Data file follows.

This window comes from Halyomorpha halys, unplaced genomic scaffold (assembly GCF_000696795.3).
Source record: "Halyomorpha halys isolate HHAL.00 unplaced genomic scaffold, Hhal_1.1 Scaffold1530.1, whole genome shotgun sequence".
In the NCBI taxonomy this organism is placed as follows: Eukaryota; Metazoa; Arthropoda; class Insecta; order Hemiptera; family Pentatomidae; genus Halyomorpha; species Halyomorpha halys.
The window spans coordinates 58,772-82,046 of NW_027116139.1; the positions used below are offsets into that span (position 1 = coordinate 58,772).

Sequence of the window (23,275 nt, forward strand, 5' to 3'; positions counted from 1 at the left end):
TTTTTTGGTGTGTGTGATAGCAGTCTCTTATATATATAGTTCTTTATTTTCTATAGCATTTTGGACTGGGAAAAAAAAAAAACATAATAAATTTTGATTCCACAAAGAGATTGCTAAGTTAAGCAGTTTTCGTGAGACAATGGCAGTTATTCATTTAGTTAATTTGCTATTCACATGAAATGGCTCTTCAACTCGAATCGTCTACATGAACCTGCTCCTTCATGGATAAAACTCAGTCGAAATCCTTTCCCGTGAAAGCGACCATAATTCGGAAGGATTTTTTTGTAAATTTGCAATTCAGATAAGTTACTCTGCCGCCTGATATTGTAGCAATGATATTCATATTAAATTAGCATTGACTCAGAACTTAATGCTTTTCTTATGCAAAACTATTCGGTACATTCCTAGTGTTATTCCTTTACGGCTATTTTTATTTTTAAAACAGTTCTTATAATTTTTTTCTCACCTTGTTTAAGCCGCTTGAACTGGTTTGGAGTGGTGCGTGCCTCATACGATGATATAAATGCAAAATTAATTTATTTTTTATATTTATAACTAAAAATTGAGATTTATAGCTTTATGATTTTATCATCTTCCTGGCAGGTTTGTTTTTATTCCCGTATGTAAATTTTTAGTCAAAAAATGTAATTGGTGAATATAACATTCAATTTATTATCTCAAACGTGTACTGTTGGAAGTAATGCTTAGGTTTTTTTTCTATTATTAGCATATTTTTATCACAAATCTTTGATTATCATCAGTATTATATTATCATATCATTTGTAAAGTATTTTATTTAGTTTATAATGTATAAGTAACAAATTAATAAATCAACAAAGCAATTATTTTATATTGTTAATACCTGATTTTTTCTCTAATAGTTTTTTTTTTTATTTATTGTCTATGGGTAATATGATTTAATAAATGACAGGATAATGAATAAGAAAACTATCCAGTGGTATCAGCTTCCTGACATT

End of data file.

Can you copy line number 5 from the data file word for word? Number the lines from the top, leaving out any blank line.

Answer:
Sequence of the window (23,275 nt, forward strand, 5' to 3'; positions counted from 1 at the left end):